My family and friends know me as the guy who loves to fly, so I get a lot of requests for travel tips and sometimes even more. Like yesterday, where I spent my entire day between consecutive late-night transcon flights lounge hopping at Washington Dulles in order to escort a friend back to LA.
One of my longtime friends recently moved to Washington, DC, embarking on a cross-country road trip with her mother the week before Christmas and finally arriving in Washington last weekend after many stops on the way. While one-way car rentals are usually a raw deal, they managed to find a great deal and eliminated the need for a long solo drive back across the country. With most of the U.S. experiencing below freezing temperatures this week, the decision to rent one-way was a wise one.
But you see, my friend’s mother has a problem: she’s afraid to fly alone and not particularly adept at navigating large international airports like IAD. Without her daughter to fly with her and no family able to help, that left…the guy who is always traveling.
So in a very delicate and discrete way, her mother hinted at the possibility of enlisting my aid–
“Matthew, can you fly out to Washington to pick me up and accompany me back? I can’t do it without you!”
Ok, so maybe she was not so discrete.
But I agreed. She wanted to fly JetBlue because of the “little TVs and free snacks” but my only condition was that we would fly United. I am not planning on renewing my 1K status this year, but I do wish to enjoy it while I have it.
So I booked the trip. The tickets were $169 each way–hardly mileage run material–but everything turned out well. Eventually…
I departed on the 9:30p redeye on Monday night. The flight was zeroed out for days and solicitations for volunteers were made during online check-in, but the flight ended up going out with open seats in economy and even one in first class–a rarity on a transcon flight. According to the upgrade standby list, all elites were accommodated.
By happenstance, the flight was piloted by Captain Denny Flanagan. This was the third time in two years that I ended up on a random flight with Captain Denny which is just odd considering how many United pilots are out there. When he saw me, he proudly told a group of FAs standing nearby that I just made MM status and they all seemed to take extra good care of me.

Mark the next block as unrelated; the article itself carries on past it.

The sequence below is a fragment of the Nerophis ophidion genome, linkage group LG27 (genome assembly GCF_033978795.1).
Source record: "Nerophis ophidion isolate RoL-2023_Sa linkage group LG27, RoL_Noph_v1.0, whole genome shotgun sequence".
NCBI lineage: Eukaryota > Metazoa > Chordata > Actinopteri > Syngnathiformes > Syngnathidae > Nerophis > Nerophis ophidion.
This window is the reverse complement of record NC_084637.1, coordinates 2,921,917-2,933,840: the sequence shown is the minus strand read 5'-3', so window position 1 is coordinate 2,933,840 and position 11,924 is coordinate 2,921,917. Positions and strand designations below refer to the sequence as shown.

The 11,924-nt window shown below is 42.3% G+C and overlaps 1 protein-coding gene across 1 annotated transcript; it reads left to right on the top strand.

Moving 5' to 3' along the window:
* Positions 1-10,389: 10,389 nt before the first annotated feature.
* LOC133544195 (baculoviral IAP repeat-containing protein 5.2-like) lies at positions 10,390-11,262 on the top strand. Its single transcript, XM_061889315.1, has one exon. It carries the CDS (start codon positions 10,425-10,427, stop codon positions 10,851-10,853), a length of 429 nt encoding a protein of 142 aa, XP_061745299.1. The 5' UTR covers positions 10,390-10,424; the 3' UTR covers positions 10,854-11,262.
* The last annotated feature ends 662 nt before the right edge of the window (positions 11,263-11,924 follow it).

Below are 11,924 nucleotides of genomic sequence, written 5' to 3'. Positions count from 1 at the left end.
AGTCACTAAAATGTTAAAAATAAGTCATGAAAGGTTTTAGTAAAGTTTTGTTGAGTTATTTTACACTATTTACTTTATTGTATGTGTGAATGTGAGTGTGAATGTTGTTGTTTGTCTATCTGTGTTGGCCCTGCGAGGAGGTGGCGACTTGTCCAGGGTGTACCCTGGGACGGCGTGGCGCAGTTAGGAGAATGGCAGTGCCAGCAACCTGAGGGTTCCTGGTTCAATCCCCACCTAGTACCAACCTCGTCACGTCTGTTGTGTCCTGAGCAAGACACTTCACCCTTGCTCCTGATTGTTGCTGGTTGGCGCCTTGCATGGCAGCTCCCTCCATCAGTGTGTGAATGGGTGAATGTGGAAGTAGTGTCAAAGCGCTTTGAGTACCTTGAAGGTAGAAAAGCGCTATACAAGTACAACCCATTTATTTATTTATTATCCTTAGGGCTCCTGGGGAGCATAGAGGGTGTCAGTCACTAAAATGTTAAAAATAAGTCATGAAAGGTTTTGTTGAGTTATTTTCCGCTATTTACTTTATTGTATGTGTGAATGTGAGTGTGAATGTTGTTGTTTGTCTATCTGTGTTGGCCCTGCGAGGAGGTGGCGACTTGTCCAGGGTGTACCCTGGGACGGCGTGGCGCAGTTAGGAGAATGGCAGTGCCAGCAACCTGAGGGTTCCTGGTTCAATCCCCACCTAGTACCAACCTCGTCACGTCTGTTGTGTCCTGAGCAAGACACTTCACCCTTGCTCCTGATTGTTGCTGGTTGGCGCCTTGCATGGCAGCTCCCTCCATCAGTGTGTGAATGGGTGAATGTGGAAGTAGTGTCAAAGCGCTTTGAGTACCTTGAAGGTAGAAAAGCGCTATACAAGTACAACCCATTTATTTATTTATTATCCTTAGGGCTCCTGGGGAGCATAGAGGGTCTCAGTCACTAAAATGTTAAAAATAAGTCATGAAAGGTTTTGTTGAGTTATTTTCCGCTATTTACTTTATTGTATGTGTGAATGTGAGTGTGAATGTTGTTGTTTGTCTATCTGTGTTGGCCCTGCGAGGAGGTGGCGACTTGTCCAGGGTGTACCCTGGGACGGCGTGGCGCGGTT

The flight was uneventful, though the purser and the whole crew (all female, LA-based veterans) were wonderful. We landed early at Dulles–it was just a few minutes after 5am.
At this point in my life, I do not have the luxury of taking six hours out of my day to travel across the country with no or limited wireless internet access, so my flight home was not until the late evening. I had the whole day ahead of me to work.
Oh, it was 5ºF (-15ºC) outside and I had left my jacket in LA in the backseat of my car! I was chatting with Glenn, a former Burbank ticket agent when United mainline still flew to SFO and DEN, at LAX check-in when he remarked that it was cold back there. It was then I realized that I had left my jacket and gloves in the car. My dad had agreed to drive me to the airport and I quickly called him on my cell phone so that he could turn around and I could grab my jacket. Only he did not answer. 16 calls later, I gave up. The ringer was off and apparently he could not feel the phone vibrating in his pocket…I was wearing a long-sleeved t-shirt only.